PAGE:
“US executives drank the Kool Aid and were overzealous in their offshoring,” says Dr Atkinson. “There was a herd mentality in the US — if you were the last person to get to China you were going to get fired.”

Today, proponents of reshoring argue companies’ sourcing decisions are more nuanced. They say that factors like rising labour costs in China and fashion companies’ increasing need for speed to market — as well as issues with overseas suppliers like industrial unrest and problems with product quality — are making US and UK manufacturing more attractive.

But others argue cost is still king. “The entire industry is asking for cheaper prices. Brands will publicly state that that’s not the case, but, off the record, if you ask any factory it’s biggest issue right now, I don’t care what country they’re in, they’re going to say, ‘Intense pressure from their clients to lower prices,’” says Edward Hertzman, founder of Sourcing Journal Online, a trade publication covering the apparel and textiles supply chain. He points out that countries like Mexico, Haiti or Peru can match US manufacturing on speed to market, for a fraction of the cost.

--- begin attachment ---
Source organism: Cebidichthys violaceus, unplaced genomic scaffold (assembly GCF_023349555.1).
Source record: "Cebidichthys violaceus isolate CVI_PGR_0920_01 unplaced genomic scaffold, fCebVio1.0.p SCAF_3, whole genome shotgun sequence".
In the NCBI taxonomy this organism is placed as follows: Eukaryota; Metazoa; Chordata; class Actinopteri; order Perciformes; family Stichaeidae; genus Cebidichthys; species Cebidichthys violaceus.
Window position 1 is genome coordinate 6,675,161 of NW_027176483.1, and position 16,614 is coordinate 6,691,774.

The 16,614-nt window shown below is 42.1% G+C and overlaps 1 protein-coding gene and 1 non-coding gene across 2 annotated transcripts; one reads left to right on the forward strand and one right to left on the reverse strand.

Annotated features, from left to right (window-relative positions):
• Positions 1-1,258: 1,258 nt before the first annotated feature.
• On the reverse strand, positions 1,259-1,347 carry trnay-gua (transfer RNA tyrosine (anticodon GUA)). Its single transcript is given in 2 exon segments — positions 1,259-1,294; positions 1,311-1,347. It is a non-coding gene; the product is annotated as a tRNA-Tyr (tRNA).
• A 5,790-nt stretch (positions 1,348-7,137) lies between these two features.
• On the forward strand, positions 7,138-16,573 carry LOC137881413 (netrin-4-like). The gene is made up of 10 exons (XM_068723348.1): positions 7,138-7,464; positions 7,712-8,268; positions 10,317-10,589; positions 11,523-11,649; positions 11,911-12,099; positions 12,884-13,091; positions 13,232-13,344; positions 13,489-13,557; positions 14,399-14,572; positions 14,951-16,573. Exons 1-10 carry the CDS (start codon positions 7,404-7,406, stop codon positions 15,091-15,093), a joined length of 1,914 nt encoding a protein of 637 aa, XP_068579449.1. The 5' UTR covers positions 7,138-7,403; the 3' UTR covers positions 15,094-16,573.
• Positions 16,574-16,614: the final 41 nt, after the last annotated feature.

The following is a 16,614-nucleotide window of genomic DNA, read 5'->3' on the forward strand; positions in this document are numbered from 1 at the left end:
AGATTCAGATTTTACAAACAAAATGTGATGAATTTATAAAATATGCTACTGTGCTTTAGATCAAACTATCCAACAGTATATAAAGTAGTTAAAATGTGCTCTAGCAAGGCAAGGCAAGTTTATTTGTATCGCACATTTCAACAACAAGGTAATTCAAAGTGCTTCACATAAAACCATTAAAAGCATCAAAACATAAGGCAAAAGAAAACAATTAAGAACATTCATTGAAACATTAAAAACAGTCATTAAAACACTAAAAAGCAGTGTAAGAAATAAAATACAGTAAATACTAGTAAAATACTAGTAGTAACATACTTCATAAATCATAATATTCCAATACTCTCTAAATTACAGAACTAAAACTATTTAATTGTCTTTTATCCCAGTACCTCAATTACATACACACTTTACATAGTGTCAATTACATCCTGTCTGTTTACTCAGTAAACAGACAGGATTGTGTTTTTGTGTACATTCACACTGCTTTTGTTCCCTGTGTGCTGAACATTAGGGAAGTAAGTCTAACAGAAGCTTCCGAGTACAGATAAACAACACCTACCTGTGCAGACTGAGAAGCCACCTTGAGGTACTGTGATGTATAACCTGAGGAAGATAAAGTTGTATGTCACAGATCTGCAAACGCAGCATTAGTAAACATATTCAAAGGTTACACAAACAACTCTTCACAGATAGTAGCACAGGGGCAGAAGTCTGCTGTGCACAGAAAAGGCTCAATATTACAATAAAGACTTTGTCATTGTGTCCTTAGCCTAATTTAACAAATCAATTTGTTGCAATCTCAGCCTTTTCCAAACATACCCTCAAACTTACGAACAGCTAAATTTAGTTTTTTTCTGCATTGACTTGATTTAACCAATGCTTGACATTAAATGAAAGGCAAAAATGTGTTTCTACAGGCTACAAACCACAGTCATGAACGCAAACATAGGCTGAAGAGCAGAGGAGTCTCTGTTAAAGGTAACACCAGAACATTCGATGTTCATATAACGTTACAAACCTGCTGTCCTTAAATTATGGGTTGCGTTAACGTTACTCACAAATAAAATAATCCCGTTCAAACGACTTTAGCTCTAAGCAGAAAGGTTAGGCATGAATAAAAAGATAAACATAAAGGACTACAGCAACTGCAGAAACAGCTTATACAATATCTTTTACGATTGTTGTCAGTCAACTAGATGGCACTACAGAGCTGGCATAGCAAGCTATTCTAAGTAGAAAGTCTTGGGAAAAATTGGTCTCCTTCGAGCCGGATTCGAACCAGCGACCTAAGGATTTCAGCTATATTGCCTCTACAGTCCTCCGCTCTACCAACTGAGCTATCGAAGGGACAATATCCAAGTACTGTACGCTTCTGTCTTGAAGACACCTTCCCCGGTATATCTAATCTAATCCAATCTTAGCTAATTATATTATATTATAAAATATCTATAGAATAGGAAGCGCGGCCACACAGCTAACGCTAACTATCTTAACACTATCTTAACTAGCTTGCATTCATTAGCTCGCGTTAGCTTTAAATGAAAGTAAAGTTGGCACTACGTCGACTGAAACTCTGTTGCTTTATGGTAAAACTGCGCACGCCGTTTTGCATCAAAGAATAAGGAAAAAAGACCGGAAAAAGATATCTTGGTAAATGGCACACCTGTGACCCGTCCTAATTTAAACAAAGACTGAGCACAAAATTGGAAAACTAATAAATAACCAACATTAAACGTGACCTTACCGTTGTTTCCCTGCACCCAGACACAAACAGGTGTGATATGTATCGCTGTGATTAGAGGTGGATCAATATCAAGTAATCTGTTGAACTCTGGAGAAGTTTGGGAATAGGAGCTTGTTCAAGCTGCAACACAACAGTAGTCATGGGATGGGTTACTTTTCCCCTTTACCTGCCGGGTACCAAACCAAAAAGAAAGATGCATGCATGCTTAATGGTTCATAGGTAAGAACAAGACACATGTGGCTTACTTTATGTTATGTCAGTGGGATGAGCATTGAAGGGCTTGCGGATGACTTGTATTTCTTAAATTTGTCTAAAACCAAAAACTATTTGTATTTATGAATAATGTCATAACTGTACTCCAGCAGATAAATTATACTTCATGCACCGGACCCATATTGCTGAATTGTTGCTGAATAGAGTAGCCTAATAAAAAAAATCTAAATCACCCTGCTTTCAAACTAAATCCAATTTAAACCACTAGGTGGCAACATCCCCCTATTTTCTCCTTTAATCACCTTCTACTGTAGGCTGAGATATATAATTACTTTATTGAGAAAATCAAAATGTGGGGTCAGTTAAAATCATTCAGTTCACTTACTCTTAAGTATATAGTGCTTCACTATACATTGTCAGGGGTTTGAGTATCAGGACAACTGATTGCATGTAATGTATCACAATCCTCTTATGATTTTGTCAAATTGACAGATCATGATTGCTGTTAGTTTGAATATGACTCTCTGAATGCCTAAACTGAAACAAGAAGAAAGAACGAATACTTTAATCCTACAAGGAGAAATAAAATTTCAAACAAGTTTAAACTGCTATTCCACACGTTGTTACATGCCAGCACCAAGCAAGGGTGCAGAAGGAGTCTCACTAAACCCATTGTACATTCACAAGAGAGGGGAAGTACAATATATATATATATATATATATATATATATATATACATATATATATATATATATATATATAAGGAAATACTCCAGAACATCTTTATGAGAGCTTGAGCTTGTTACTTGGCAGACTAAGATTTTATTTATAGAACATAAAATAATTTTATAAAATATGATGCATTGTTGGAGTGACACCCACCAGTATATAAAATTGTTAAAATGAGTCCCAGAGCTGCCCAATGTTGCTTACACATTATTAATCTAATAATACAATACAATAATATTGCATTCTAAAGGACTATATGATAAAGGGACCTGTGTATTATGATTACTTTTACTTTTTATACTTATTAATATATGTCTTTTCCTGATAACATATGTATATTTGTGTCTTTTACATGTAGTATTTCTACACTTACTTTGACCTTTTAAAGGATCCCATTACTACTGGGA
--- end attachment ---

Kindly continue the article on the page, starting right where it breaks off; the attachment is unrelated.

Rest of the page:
The consensus seems to be that the US and UK won’t see apparel manufacturing growing to anywhere near the levels they enjoyed three decades ago. “There isn’t the manpower here, and there isn’t the workforce nor the factory capacity to have a large-scale resurgence,” says Hertzman. But while reshoring fashion manufacturing might never be a large-scale reality, there are instances where local manufacturing makes sense.